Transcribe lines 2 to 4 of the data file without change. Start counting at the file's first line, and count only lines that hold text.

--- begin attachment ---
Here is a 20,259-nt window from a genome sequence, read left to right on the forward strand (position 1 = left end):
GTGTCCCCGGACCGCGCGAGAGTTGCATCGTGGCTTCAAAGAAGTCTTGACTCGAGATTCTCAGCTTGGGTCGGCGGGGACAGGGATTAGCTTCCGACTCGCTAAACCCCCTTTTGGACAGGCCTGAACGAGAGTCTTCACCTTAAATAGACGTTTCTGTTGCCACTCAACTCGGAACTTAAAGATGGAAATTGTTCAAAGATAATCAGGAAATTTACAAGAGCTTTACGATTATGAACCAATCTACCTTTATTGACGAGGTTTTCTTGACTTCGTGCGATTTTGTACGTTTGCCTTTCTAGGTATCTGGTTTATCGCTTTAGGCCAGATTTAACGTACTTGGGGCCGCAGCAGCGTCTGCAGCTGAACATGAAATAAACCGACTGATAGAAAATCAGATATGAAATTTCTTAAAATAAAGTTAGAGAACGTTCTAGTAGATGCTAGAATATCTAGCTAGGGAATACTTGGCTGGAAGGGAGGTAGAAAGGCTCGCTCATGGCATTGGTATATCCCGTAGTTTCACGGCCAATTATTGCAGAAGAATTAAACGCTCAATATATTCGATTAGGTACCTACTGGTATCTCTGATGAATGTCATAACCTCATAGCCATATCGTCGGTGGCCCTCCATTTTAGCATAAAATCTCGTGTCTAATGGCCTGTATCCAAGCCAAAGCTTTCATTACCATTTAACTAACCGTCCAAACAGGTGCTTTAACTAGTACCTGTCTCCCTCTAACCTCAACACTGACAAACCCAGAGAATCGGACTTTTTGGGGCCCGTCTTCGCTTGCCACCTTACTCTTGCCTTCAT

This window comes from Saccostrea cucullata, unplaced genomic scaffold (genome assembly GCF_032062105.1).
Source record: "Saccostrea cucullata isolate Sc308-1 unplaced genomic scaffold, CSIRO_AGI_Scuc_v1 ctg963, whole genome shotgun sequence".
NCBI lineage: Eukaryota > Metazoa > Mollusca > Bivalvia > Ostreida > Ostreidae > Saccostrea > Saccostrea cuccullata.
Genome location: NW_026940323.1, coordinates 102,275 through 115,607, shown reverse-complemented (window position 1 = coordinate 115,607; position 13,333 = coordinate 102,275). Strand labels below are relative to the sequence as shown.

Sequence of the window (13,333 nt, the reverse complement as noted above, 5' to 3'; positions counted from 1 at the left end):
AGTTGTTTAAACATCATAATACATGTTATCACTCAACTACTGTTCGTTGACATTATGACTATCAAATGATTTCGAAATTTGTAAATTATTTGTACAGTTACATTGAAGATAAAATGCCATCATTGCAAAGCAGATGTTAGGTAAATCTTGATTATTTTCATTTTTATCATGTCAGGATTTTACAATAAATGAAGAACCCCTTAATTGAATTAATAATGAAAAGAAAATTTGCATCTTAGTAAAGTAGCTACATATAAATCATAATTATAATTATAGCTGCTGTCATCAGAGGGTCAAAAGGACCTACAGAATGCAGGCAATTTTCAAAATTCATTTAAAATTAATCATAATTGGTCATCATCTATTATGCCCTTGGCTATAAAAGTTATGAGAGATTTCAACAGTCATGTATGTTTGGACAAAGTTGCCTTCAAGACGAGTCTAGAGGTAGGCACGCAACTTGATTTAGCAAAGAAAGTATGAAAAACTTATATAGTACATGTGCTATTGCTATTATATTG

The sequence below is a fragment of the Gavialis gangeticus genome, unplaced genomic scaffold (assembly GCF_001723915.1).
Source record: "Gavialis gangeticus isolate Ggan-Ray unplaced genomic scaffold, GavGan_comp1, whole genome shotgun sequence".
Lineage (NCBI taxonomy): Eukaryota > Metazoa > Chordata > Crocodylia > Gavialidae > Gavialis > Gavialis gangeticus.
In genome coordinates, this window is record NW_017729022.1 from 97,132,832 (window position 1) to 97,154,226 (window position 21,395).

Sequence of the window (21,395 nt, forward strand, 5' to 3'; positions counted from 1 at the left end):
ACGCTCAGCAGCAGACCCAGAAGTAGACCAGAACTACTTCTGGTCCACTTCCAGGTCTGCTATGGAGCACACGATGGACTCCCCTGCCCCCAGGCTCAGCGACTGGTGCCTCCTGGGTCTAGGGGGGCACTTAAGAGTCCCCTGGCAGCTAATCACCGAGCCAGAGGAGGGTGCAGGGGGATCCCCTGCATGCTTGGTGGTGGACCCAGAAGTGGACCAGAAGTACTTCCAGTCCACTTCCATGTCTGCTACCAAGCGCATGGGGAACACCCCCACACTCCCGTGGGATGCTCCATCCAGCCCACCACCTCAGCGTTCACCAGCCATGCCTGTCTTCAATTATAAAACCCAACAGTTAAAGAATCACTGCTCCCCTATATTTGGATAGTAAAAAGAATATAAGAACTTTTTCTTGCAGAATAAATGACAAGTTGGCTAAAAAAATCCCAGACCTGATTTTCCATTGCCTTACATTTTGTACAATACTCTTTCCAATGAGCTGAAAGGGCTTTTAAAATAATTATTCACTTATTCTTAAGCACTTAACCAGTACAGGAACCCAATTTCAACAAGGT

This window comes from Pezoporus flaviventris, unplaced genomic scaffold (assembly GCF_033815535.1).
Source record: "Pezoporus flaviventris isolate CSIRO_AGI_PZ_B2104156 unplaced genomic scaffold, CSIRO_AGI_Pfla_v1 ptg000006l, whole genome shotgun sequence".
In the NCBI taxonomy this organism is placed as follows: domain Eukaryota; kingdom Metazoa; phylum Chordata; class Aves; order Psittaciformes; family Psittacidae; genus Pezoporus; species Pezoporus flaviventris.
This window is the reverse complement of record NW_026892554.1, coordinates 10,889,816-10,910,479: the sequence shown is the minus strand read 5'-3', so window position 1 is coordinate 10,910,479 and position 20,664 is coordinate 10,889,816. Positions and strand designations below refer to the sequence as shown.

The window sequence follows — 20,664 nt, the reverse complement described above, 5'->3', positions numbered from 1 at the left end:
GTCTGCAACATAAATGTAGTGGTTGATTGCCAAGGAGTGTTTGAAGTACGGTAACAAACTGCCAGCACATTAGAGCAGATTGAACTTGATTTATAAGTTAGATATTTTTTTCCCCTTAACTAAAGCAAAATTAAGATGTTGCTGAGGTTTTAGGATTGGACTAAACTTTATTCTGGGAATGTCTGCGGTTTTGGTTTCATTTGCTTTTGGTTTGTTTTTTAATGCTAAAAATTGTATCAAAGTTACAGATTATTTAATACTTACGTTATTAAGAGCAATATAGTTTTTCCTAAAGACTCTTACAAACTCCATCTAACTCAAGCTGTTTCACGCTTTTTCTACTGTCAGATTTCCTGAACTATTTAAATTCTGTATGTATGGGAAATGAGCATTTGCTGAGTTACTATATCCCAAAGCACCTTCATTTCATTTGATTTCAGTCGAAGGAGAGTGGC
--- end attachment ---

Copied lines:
GTGTCCCCGGACCGCGCGAGAGTTGCATCGTGGCTTCAAAGAAGTCTTGACTCGAGATTCTCAGCTTGGGTCGGCGGGGACAGGGATTAGCTTCCGACTCGCTAAACCCCCTTTTGGACAGGCCTGAACGAGAGTCTTCACCTTAAATAGACGTTTCTGTTGCCACTCAACTCGGAACTTAAAGATGGAAATTGTTCAAAGATAATCAGGAAATTTACAAGAGCTTTACGATTATGAACCAATCTACCTTTATTGACGAGGTTTTCTTGACTTCGTGCGATTTTGTACGTTTGCCTTTCTAGGTATCTGGTTTATCGCTTTAGGCCAGATTTAACGTACTTGGGGCCGCAGCAGCGTCTGCAGCTGAACATGAAATAAACCGACTGATAGAAAATCAGATATGAAATTTCTTAAAATAAAGTTAGAGAACGTTCTAGTAGATGCTAGAATATCTAGCTAGGGAATACTTGGCTGGAAGGGAGGTAGAAAGGCTCGCTCATGGCATTGGTATATCCCGTAGTTTCACGGCCAATTATTGCAGAAGAATTAAACGCTCAATATATTCGATTAGGTACCTACTGGTATCTCTGATGAATGTCATAACCTCATAGCCATATCGTCGGTGGCCCTCCATTTTAGCATAAAATCTCGTGTCTAATGGCCTGTATCCAAGCCAAAGCTTTCATTACCATTTAACTAACCGTCCAAACAGGTGCTTTAACTAGTACCTGTCTCCCTCTAACCTCAACACTGACAAACCCAGAGAATCGGACTTTTTGGGGCCCGTCTTCGCTTGCCACCTTACTCTTGCCTTCAT

This window comes from Saccostrea cucullata, unplaced genomic scaffold (genome assembly GCF_032062105.1).
Source record: "Saccostrea cucullata isolate Sc308-1 unplaced genomic scaffold, CSIRO_AGI_Scuc_v1 ctg963, whole genome shotgun sequence".